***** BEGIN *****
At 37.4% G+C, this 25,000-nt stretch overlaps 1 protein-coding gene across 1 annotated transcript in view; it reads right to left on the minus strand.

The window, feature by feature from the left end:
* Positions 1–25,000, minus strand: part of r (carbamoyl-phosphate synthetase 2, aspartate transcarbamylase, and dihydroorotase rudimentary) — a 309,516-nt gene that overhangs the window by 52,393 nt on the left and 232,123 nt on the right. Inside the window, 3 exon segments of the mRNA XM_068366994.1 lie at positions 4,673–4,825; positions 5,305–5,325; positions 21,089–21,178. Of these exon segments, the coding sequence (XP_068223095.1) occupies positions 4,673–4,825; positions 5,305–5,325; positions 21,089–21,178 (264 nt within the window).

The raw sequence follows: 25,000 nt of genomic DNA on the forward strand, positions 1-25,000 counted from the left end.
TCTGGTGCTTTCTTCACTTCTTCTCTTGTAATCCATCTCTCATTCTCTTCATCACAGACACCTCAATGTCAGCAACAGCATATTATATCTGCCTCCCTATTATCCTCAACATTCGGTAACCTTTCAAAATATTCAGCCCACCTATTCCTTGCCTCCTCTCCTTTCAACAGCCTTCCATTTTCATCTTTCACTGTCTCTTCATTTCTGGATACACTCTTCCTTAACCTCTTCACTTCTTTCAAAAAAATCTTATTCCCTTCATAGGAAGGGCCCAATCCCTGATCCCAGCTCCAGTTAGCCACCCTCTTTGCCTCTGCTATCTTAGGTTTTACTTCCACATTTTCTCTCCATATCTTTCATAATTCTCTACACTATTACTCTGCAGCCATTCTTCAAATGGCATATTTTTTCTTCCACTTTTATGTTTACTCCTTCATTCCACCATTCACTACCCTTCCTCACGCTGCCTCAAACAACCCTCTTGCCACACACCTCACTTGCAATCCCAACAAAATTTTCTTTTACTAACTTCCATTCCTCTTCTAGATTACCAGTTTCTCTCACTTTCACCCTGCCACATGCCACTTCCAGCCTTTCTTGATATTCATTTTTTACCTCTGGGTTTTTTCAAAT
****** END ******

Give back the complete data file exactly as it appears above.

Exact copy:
At 37.4% G+C, this 25,000-nt stretch overlaps 1 protein-coding gene across 1 annotated transcript in view; it reads right to left on the minus strand.

The window, feature by feature from the left end:
* Positions 1–25,000, minus strand: part of r (carbamoyl-phosphate synthetase 2, aspartate transcarbamylase, and dihydroorotase rudimentary) — a 309,516-nt gene that overhangs the window by 52,393 nt on the left and 232,123 nt on the right. Inside the window, 3 exon segments of the mRNA XM_068366994.1 lie at positions 4,673–4,825; positions 5,305–5,325; positions 21,089–21,178. Of these exon segments, the coding sequence (XP_068223095.1) occupies positions 4,673–4,825; positions 5,305–5,325; positions 21,089–21,178 (264 nt within the window).

The raw sequence follows: 25,000 nt of genomic DNA on the forward strand, positions 1-25,000 counted from the left end.
TCTGGTGCTTTCTTCACTTCTTCTCTTGTAATCCATCTCTCATTCTCTTCATCACAGACACCTCAATGTCAGCAACAGCATATTATATCTGCCTCCCTATTATCCTCAACATTCGGTAACCTTTCAAAATATTCAGCCCACCTATTCCTTGCCTCCTCTCCTTTCAACAGCCTTCCATTTTCATCTTTCACTGTCTCTTCATTTCTGGATACACTCTTCCTTAACCTCTTCACTTCTTTCAAAAAAATCTTATTCCCTTCATAGGAAGGGCCCAATCCCTGATCCCAGCTCCAGTTAGCCACCCTCTTTGCCTCTGCTATCTTAGGTTTTACTTCCACATTTTCTCTCCATATCTTTCATAATTCTCTACACTATTACTCTGCAGCCATTCTTCAAATGGCATATTTTTTCTTCCACTTTTATGTTTACTCCTTCATTCCACCATTCACTACCCTTCCTCACGCTGCCTCAAACAACCCTCTTGCCACACACCTCACTTGCAATCCCAACAAAATTTTCTTTTACTAACTTCCATTCCTCTTCTAGATTACCAGTTTCTCTCACTTTCACCCTGCCACATGCCACTTCCAGCCTTTCTTGATATTCATTTTTTACCTCTGGGTTTTTTCAAAT